Buenos Aires in Argentina saw an especially hot start to this August, and temperatures spiked above 30 degrees Celsius throughout the capital for the first time in years.
“It is the warmest beginning of August in 117 years of data. The previous one was August 1, 1942, which saw 24.6 °C,” the Servicio Meteorológico Nacional (SMN), the country’s weather service, tweeted in Spanish this week. “In addition, we did not exceed the 30 [degree] barrier during the winter since 8/21/2014.”
Temperatures have gone back down today, and Buenos Aires is expected to see highs of about 59 degrees Fahrenheit (15 Celsius), according to the SMN’s website. This temperature is in the average range in Argentina for this time of year. Temperatures are not expected to spike up to 86 degrees Fahrenheit (30 Celsius) in Buenos Aires within the next week, according to forecasts. But the entire country won’t see relief from the heat just yet. The northern region of Argentina is still going to be hot, a local meteorologist told NBC News that temperatures there are expected to exceed 30 degrees Celsius almost every day for the next few days.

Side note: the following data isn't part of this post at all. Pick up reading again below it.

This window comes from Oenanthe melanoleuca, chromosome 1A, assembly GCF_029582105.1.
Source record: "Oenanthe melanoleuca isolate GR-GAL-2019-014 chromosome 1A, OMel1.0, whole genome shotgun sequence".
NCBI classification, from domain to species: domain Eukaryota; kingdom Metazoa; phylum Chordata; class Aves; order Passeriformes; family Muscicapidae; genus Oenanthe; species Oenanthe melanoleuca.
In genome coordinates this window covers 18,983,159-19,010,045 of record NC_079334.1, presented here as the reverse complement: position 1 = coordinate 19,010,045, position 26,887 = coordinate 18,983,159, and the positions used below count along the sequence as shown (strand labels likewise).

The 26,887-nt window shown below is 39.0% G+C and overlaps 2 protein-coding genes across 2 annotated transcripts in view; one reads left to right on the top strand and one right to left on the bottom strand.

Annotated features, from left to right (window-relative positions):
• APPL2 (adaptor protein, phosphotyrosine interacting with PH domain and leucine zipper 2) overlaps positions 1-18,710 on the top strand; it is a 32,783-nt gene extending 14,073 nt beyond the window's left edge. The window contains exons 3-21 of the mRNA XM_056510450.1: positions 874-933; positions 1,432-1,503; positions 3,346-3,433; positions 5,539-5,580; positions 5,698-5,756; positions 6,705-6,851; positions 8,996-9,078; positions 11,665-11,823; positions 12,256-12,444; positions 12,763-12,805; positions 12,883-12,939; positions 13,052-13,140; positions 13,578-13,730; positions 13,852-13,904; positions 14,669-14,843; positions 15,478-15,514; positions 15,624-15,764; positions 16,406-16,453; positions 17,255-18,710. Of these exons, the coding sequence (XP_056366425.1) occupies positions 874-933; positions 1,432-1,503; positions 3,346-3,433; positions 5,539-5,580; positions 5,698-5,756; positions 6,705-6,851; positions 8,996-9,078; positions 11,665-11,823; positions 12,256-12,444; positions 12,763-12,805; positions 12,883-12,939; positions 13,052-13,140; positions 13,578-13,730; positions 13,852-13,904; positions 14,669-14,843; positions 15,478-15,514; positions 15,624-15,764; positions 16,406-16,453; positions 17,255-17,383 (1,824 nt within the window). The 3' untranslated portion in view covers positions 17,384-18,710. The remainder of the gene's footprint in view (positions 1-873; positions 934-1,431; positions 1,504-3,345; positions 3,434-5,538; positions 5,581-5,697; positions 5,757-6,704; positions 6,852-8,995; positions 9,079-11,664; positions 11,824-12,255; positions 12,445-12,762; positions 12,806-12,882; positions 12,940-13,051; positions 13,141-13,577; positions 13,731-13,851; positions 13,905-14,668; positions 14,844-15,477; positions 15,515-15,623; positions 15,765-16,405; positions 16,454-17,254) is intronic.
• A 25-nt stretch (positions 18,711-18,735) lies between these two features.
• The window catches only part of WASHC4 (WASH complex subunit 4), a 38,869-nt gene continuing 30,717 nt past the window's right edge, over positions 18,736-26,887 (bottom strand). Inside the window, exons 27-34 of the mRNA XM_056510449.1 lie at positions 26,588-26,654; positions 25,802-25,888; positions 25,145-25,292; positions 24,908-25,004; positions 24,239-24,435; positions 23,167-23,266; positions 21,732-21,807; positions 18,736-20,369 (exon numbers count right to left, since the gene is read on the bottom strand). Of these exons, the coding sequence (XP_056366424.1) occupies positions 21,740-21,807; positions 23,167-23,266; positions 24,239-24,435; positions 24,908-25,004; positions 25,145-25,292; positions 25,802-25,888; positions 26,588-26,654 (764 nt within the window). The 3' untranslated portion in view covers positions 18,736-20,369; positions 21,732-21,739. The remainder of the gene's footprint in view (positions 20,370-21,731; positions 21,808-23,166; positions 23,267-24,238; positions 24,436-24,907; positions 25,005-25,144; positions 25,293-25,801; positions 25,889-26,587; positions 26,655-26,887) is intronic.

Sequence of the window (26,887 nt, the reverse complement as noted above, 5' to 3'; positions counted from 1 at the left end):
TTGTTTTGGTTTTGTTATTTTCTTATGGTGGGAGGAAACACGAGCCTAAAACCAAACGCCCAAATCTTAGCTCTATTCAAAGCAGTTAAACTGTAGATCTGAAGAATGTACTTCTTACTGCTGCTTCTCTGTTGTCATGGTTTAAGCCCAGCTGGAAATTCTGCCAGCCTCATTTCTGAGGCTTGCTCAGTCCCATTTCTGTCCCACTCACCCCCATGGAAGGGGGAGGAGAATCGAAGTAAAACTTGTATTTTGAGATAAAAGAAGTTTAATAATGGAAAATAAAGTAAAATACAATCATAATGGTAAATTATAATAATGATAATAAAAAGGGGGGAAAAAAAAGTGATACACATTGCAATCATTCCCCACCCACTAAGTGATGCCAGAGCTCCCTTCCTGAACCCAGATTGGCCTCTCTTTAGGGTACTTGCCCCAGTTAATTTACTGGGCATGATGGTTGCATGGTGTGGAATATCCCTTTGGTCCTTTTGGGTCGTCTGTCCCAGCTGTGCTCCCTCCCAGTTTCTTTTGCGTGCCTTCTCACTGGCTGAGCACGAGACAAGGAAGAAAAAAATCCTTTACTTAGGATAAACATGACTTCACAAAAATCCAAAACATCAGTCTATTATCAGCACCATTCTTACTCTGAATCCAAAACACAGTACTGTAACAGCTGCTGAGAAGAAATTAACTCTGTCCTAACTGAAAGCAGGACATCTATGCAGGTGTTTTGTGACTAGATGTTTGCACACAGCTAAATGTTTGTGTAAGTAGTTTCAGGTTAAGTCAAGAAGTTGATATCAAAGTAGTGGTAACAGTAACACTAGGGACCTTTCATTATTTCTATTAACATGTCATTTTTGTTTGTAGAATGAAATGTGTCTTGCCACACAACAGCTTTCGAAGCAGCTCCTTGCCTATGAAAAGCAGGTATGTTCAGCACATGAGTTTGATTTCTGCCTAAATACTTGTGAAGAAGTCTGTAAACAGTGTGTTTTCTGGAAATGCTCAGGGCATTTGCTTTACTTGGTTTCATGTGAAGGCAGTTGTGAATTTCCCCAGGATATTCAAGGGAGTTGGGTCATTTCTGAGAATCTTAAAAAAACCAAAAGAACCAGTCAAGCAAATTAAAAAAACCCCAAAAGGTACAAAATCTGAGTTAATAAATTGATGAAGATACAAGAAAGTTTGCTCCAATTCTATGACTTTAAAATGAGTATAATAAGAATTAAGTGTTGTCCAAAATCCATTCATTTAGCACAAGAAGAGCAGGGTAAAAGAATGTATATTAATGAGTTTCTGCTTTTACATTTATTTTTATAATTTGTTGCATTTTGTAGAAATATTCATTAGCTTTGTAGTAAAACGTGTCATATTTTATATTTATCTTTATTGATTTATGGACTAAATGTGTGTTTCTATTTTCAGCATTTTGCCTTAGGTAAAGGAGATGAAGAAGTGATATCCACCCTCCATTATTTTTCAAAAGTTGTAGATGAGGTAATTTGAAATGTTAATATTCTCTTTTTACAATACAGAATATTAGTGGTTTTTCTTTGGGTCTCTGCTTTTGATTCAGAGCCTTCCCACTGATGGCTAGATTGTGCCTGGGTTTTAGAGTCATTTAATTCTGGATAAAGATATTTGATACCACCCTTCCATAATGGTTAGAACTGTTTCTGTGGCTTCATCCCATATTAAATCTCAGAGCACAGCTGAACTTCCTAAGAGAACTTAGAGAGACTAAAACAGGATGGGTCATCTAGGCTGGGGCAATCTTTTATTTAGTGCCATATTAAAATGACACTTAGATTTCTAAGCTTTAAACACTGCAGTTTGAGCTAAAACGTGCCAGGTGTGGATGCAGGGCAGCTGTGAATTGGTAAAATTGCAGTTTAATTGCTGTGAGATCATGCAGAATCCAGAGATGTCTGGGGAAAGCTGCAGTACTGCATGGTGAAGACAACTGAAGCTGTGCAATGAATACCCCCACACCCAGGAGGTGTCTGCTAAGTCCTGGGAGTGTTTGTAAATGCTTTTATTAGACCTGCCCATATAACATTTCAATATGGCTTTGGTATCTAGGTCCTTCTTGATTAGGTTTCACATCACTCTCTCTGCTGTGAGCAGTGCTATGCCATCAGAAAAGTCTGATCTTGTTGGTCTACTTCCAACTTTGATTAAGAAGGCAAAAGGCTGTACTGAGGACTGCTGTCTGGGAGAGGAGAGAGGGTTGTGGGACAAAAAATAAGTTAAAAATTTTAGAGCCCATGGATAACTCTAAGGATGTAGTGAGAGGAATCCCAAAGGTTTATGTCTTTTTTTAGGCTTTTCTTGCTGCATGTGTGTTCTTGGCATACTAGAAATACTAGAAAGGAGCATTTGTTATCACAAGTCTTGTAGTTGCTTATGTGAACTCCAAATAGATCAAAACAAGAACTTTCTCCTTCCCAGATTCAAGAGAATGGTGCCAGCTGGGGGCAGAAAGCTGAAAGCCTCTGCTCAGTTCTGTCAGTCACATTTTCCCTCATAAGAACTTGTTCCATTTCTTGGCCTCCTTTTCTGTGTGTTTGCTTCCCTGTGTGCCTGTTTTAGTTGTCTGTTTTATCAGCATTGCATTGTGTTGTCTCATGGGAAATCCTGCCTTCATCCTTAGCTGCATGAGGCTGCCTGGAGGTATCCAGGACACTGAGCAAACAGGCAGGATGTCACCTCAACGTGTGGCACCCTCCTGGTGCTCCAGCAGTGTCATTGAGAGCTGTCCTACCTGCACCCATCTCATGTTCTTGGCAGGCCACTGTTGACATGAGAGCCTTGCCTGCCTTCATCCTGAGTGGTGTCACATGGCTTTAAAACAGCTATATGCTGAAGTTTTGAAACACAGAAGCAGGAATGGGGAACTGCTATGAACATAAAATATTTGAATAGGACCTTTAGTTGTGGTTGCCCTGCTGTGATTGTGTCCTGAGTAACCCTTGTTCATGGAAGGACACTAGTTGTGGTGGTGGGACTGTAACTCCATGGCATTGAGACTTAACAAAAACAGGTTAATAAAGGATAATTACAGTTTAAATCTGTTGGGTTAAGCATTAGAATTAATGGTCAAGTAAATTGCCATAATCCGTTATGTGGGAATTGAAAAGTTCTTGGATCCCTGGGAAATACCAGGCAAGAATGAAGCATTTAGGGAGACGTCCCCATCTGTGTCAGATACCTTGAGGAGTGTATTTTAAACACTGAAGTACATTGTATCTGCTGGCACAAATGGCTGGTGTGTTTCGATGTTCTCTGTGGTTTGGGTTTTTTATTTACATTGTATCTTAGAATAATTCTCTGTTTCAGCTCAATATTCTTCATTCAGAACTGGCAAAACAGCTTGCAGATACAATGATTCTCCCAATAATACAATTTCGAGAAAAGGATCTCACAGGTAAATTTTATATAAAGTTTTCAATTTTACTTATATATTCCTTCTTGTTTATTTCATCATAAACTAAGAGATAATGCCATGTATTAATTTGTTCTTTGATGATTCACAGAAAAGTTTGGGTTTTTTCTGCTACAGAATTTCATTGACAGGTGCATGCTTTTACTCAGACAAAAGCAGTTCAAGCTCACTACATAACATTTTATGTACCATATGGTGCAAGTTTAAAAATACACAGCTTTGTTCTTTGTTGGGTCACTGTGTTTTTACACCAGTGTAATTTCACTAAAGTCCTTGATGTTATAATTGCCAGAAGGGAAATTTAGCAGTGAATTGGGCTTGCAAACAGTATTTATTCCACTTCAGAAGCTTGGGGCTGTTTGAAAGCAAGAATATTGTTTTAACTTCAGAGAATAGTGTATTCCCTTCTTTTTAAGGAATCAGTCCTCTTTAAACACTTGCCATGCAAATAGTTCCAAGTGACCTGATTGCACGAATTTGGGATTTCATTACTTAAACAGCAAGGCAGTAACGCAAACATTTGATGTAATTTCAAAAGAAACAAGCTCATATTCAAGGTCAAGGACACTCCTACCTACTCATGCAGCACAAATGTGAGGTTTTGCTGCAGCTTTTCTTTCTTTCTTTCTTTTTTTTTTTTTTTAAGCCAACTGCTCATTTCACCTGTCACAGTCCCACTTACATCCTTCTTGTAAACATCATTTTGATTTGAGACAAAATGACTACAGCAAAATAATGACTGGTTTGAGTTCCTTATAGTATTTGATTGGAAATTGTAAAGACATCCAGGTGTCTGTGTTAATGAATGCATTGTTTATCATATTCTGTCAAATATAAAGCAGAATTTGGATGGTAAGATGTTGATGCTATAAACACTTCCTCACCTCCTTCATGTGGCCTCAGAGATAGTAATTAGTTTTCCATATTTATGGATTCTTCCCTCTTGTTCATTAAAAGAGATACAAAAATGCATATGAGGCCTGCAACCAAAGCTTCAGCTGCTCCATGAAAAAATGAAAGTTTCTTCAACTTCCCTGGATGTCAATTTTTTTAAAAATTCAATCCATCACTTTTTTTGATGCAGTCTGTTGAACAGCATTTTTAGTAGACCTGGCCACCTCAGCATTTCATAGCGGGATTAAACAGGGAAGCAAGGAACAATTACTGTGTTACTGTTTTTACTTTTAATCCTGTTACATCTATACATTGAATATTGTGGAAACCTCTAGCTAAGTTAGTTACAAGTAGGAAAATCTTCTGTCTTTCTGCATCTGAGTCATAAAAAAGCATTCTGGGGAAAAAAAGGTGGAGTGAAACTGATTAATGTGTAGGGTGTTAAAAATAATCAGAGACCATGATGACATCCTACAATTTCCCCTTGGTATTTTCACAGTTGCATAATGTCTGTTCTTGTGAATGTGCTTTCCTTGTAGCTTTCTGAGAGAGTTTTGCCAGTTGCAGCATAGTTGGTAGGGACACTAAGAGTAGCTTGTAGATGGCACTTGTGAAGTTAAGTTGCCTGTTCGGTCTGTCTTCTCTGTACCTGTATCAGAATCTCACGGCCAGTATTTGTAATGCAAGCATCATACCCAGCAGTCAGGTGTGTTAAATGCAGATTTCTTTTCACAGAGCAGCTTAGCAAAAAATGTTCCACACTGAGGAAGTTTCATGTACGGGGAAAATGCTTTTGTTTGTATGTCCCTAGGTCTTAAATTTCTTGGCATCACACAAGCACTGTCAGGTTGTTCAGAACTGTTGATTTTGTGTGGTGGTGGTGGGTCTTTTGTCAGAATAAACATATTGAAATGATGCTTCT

It’s not a surprise that early August was especially hot in Argentina. This July was pretty damn hot all over the world. A report released this week by science nonprofit Climate Central found that about 80% of the world saw higher-than-average temperatures made possible by climate change. And this year has seen several alarming records. In May, Vietnam recorded its hottest temperature ever. And early July experienced one of the hottest days ever recorded on the planet. More temperature records may be on the way.
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